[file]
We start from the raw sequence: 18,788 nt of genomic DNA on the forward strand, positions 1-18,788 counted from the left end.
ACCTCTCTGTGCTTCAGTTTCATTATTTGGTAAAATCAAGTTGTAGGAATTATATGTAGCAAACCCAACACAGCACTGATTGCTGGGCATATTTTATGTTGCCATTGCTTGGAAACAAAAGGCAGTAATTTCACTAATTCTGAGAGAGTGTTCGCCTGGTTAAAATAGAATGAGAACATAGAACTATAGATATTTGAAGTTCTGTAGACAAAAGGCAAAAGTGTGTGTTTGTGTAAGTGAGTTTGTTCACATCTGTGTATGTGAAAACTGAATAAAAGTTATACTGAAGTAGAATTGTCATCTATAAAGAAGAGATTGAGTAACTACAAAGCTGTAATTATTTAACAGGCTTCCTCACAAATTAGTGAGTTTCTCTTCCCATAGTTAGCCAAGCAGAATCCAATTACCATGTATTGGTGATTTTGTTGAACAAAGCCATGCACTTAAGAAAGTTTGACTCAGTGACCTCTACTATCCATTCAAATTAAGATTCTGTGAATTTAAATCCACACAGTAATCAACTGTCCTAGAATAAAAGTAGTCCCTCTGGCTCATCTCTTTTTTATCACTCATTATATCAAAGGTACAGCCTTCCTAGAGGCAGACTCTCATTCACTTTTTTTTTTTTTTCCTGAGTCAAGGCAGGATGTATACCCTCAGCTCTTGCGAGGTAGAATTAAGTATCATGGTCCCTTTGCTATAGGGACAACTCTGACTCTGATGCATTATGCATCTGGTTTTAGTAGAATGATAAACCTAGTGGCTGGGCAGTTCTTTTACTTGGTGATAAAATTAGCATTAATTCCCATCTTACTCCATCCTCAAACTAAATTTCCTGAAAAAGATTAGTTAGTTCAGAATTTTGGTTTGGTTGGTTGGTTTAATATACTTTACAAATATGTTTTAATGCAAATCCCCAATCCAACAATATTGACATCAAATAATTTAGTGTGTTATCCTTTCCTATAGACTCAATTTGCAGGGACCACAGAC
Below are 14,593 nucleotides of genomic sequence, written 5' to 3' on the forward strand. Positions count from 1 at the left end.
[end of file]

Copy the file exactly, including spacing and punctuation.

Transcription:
We start from the raw sequence: 18,788 nt of genomic DNA on the forward strand, positions 1-18,788 counted from the left end.
ACCTCTCTGTGCTTCAGTTTCATTATTTGGTAAAATCAAGTTGTAGGAATTATATGTAGCAAACCCAACACAGCACTGATTGCTGGGCATATTTTATGTTGCCATTGCTTGGAAACAAAAGGCAGTAATTTCACTAATTCTGAGAGAGTGTTCGCCTGGTTAAAATAGAATGAGAACATAGAACTATAGATATTTGAAGTTCTGTAGACAAAAGGCAAAAGTGTGTGTTTGTGTAAGTGAGTTTGTTCACATCTGTGTATGTGAAAACTGAATAAAAGTTATACTGAAGTAGAATTGTCATCTATAAAGAAGAGATTGAGTAACTACAAAGCTGTAATTATTTAACAGGCTTCCTCACAAATTAGTGAGTTTCTCTTCCCATAGTTAGCCAAGCAGAATCCAATTACCATGTATTGGTGATTTTGTTGAACAAAGCCATGCACTTAAGAAAGTTTGACTCAGTGACCTCTACTATCCATTCAAATTAAGATTCTGTGAATTTAAATCCACACAGTAATCAACTGTCCTAGAATAAAAGTAGTCCCTCTGGCTCATCTCTTTTTTATCACTCATTATATCAAAGGTACAGCCTTCCTAGAGGCAGACTCTCATTCACTTTTTTTTTTTTTTCCTGAGTCAAGGCAGGATGTATACCCTCAGCTCTTGCGAGGTAGAATTAAGTATCATGGTCCCTTTGCTATAGGGACAACTCTGACTCTGATGCATTATGCATCTGGTTTTAGTAGAATGATAAACCTAGTGGCTGGGCAGTTCTTTTACTTGGTGATAAAATTAGCATTAATTCCCATCTTACTCCATCCTCAAACTAAATTTCCTGAAAAAGATTAGTTAGTTCAGAATTTTGGTTTGGTTGGTTGGTTTAATATACTTTACAAATATGTTTTAATGCAAATCCCCAATCCAACAATATTGACATCAAATAATTTAGTGTGTTATCCTTTCCTATAGACTCAATTTGCAGGGACCACAGAC
Below are 14,593 nucleotides of genomic sequence, written 5' to 3' on the forward strand. Positions count from 1 at the left end.